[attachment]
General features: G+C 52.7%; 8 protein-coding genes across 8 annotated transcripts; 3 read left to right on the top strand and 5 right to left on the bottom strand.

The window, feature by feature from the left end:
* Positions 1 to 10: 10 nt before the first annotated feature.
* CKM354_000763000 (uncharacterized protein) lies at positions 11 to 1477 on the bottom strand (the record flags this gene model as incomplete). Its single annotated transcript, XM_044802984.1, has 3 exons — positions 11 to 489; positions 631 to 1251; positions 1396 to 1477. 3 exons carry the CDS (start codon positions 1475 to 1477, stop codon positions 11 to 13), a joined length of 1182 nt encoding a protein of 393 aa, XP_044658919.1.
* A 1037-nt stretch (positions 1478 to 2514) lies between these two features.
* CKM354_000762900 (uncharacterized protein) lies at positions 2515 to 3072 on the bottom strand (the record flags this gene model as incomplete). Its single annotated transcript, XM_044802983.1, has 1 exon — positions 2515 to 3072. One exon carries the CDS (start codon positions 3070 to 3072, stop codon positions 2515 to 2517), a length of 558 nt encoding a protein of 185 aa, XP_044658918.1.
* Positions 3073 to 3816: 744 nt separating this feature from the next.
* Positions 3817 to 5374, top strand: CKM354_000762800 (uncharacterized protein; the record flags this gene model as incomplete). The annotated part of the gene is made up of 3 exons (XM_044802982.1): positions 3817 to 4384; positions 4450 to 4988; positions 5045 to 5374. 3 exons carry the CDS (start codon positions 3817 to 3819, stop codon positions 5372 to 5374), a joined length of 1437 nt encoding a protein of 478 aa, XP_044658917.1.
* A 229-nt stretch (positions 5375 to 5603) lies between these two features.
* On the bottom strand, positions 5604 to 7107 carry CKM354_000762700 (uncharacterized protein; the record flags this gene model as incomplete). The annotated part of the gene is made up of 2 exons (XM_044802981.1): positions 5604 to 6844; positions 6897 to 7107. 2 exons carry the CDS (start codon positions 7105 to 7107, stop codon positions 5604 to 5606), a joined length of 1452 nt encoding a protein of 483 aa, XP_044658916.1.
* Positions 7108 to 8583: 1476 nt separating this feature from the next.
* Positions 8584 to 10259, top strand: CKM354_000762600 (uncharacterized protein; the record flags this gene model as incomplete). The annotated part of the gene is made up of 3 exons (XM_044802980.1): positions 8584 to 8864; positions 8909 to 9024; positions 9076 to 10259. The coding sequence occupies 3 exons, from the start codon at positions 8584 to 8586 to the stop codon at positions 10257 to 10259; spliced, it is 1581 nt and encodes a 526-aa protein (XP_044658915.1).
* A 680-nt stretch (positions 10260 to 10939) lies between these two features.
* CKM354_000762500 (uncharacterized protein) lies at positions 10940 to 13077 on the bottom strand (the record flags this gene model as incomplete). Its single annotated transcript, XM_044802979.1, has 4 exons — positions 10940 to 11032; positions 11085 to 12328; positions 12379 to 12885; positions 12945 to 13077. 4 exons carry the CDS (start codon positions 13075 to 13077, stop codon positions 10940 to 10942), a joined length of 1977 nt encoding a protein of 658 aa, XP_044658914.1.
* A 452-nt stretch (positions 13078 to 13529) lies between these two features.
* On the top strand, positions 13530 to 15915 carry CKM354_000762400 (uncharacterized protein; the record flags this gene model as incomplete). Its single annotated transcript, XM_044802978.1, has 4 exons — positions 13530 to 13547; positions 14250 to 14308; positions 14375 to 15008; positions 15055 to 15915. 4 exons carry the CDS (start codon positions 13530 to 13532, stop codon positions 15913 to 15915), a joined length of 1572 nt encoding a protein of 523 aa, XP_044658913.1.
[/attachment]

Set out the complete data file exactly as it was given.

General features: G+C 52.7%; 8 protein-coding genes across 8 annotated transcripts; 3 read left to right on the top strand and 5 right to left on the bottom strand.

The window, feature by feature from the left end:
* Positions 1 to 10: 10 nt before the first annotated feature.
* CKM354_000763000 (uncharacterized protein) lies at positions 11 to 1477 on the bottom strand (the record flags this gene model as incomplete). Its single annotated transcript, XM_044802984.1, has 3 exons — positions 11 to 489; positions 631 to 1251; positions 1396 to 1477. 3 exons carry the CDS (start codon positions 1475 to 1477, stop codon positions 11 to 13), a joined length of 1182 nt encoding a protein of 393 aa, XP_044658919.1.
* A 1037-nt stretch (positions 1478 to 2514) lies between these two features.
* CKM354_000762900 (uncharacterized protein) lies at positions 2515 to 3072 on the bottom strand (the record flags this gene model as incomplete). Its single annotated transcript, XM_044802983.1, has 1 exon — positions 2515 to 3072. One exon carries the CDS (start codon positions 3070 to 3072, stop codon positions 2515 to 2517), a length of 558 nt encoding a protein of 185 aa, XP_044658918.1.
* Positions 3073 to 3816: 744 nt separating this feature from the next.
* Positions 3817 to 5374, top strand: CKM354_000762800 (uncharacterized protein; the record flags this gene model as incomplete). The annotated part of the gene is made up of 3 exons (XM_044802982.1): positions 3817 to 4384; positions 4450 to 4988; positions 5045 to 5374. 3 exons carry the CDS (start codon positions 3817 to 3819, stop codon positions 5372 to 5374), a joined length of 1437 nt encoding a protein of 478 aa, XP_044658917.1.
* A 229-nt stretch (positions 5375 to 5603) lies between these two features.
* On the bottom strand, positions 5604 to 7107 carry CKM354_000762700 (uncharacterized protein; the record flags this gene model as incomplete). The annotated part of the gene is made up of 2 exons (XM_044802981.1): positions 5604 to 6844; positions 6897 to 7107. 2 exons carry the CDS (start codon positions 7105 to 7107, stop codon positions 5604 to 5606), a joined length of 1452 nt encoding a protein of 483 aa, XP_044658916.1.
* Positions 7108 to 8583: 1476 nt separating this feature from the next.
* Positions 8584 to 10259, top strand: CKM354_000762600 (uncharacterized protein; the record flags this gene model as incomplete). The annotated part of the gene is made up of 3 exons (XM_044802980.1): positions 8584 to 8864; positions 8909 to 9024; positions 9076 to 10259. The coding sequence occupies 3 exons, from the start codon at positions 8584 to 8586 to the stop codon at positions 10257 to 10259; spliced, it is 1581 nt and encodes a 526-aa protein (XP_044658915.1).
* A 680-nt stretch (positions 10260 to 10939) lies between these two features.
* CKM354_000762500 (uncharacterized protein) lies at positions 10940 to 13077 on the bottom strand (the record flags this gene model as incomplete). Its single annotated transcript, XM_044802979.1, has 4 exons — positions 10940 to 11032; positions 11085 to 12328; positions 12379 to 12885; positions 12945 to 13077. 4 exons carry the CDS (start codon positions 13075 to 13077, stop codon positions 10940 to 10942), a joined length of 1977 nt encoding a protein of 658 aa, XP_044658914.1.
* A 452-nt stretch (positions 13078 to 13529) lies between these two features.
* On the top strand, positions 13530 to 15915 carry CKM354_000762400 (uncharacterized protein; the record flags this gene model as incomplete). Its single annotated transcript, XM_044802978.1, has 4 exons — positions 13530 to 13547; positions 14250 to 14308; positions 14375 to 15008; positions 15055 to 15915. 4 exons carry the CDS (start codon positions 13530 to 13532, stop codon positions 15913 to 15915), a joined length of 1572 nt encoding a protein of 523 aa, XP_044658913.1.